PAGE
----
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Based on the Painting of Ophelia by John Everette Millais

"Why do you have a dead girl on your wall?" He asks.

"It's Shakespeare's Ophelia. Millais. It's a painting of her suicide." I say softly.

"I've never seen it before," he says.

"I know, I just bought it." I answer. He stares at the painting, and I watch him look. His face is. . .

"She's beautiful," he says.

"And innocent," I reply.

"Yes." He turns away, uncomfortable. Our eyes meet.

"You're leaving me," I say.

"What?" He looks shocked, and relieved.

"I know," I say as if talking to a child. "I know about her, you don't need to explain."

He doesn't know what to say, because I have taken his answer from him. He walks to the door saying he has to leave. I don't follow him. He stops suddenly and turns to me.

"I don't know who your are anymore. You've changed. You're so filled with your stories you don't see me anymore."

"I'm a writer," I say softly.

"I know, and a good one, but I can't compete with your stories anymore.
They've become you, or you've become them, or whatever. It's like you're
obsessed with them. It's frightening."

"I didn't know," I say even softer, maybe mouthing the words.

"Sometimes you look at me as if I'm not even here, but other times. . . you see too much. You have a gift, one that I don't understand can't live with. I have to leave."

He is quiet. An image of a beautiful woman sipping champagne among strangers comes into my mind. I see her beautiful lips, feel the wine caress them. The taste is divine. Her eyes wander to the staircase, they are blue and worried. He will come back, I think bitterly, you won't be alone. He knows that I have seen her and his face hardens. He says, I have no right to pry, she is his business, and his alone. I'm sorry, I tell him.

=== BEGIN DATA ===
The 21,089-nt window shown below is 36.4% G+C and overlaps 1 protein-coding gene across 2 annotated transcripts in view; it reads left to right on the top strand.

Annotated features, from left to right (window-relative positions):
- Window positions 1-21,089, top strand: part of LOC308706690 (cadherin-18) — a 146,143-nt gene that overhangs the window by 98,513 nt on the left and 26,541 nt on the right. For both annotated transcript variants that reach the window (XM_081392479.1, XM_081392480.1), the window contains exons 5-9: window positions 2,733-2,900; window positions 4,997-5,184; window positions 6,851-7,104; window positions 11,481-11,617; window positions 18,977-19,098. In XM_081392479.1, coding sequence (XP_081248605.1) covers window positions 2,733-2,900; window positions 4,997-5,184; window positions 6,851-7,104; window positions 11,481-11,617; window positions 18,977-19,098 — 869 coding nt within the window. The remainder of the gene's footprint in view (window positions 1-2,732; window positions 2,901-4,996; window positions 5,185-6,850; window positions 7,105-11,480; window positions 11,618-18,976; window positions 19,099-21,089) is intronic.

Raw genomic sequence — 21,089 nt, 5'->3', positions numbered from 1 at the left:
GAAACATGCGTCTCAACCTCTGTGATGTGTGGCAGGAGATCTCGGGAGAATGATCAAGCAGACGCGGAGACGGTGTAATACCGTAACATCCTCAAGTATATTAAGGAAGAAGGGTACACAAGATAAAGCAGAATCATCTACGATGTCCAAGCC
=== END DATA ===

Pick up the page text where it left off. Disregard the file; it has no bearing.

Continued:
"I have to leave," he says again, then is gone.


Later that night. I am strewn across my bed, intoxicated by my despair. Three bottles of left over champagne lie near my feet. I am too tired to stand, so I lay with my head hanging off the bed. I try calling him to me, but he is silent. I begin a story in my mind. . . he drowns a horrible death in champagne, and I and the other woman stand back and laugh.

I begin another story. . . He is making love to the woman and suddenly he tastes champagne on her lips. When he opens his eyes, it is me he sees, not her. I begin another story. . . my mind wanders. Why was I celebrating earlier today?

Why did I invite friends over for drinks? Why was he here? My book. I received
another award. I begin another story. . . He hands me the award and I throw
it back in his face. The book was about him, us. Later, I go home and burn the book page by page. I can hear his tortured screams in the distance somewhere as the flames rise. I am a Voo Doo Queen playing with fire. My mind goes blank. What was I thinking of? My head is pounding and I shake it from side to side trying to clear it.

Suddenly an image appears in my mind. They are in a room drinking champagne, he is stretched out on her couch, comfortable, familiar. She is wearing nothing but a pale green, silk robe. She is smiling, happy, because he came back to her. He proposes a toast. To what? She asks. To us, he answers.